Purpose: This study aimed to compare diagnosis and treatment delays in elderly breast cancer patients with and without pre-existing mental illness. Methods: A retrospective cohort study was conducted using the Surveillance, Epidemiology and End Results—Medicare data including 16,636 women 68+ years, who were diagnosed with stage I–IIIa breast cancer in the United States from 2005 to 2007. Mental illness was identified using International Classification of Diseases, Ninth Revision, Clinical Modification codes recorded on inpatient and outpatient claims during the 3 years prior to breast cancer diagnosis. Patients were classified as having no mental illness, anxiety, depression, anxiety and depression, or severe mental illness (bipolar disorder, schizophrenia, and other psychotic disorder). Multivariable binomial regression was used to assess the association between mental illness and delays of ≥60 and ≥90 days after adjustment for confounders. Results: Patients with comorbid anxiety and depression had an increased risk for diagnosis delay of ≥90 days from symptom recognition (RR 1.11; 95% CI 1.00, 1.23), and those with severe mental illness had an increased risk for initial treatment delay of ≥60 days from diagnosis (RR 1.36; 95% CI 1.06, 1.74). Patients with any mental illness experienced an increased risk for adjuvant chemotherapy delay of ≥90 days from last operation (RR 1.13; 95% CI 1.01, 1.26) and each category of mental illness, except depression, showed a non-significant trend for this association. Conclusion: Breast cancer patients with mental illness should be closely managed by a cross-functional care team, including a psychiatrist, a primary care physician, and an oncologist, to ensure adequate care is received within an appropriate timeframe.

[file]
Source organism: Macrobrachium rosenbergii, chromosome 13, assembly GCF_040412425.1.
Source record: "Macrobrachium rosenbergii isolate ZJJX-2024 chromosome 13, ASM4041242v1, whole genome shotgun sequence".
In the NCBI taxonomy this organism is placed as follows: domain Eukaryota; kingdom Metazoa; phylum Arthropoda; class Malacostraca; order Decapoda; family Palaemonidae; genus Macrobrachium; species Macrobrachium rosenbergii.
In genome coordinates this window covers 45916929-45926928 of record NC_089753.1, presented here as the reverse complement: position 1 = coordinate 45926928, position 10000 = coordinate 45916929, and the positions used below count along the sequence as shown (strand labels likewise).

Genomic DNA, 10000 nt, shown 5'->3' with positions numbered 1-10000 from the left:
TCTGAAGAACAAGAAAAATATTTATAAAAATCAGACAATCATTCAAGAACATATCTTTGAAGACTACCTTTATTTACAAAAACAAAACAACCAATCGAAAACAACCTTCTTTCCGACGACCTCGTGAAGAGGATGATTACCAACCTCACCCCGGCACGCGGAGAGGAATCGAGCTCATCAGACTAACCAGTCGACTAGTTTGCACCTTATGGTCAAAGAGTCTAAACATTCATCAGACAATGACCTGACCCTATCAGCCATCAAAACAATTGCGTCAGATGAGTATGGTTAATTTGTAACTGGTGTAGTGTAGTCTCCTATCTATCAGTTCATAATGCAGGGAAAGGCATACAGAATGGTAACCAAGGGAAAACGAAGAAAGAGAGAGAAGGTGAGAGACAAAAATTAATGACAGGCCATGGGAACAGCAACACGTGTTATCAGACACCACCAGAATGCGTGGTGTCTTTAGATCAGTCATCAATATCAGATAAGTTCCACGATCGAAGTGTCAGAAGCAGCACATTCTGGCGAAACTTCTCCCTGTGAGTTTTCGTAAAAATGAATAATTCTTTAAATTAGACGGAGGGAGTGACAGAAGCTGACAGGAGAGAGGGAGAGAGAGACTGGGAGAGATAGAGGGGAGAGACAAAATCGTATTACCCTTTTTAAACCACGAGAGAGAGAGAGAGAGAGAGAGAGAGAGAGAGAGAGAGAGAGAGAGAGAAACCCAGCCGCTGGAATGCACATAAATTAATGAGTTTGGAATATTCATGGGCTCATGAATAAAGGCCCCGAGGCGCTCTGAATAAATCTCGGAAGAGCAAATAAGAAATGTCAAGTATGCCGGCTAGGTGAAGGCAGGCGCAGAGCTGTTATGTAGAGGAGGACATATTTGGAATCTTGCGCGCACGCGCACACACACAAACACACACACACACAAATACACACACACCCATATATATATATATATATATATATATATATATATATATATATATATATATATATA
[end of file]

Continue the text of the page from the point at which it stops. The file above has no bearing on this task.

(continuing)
All Science Journal Classification (ASJC) codes
- Cancer Research
- Breast neoplasms
- Delayed diagnosis
- Mental disorders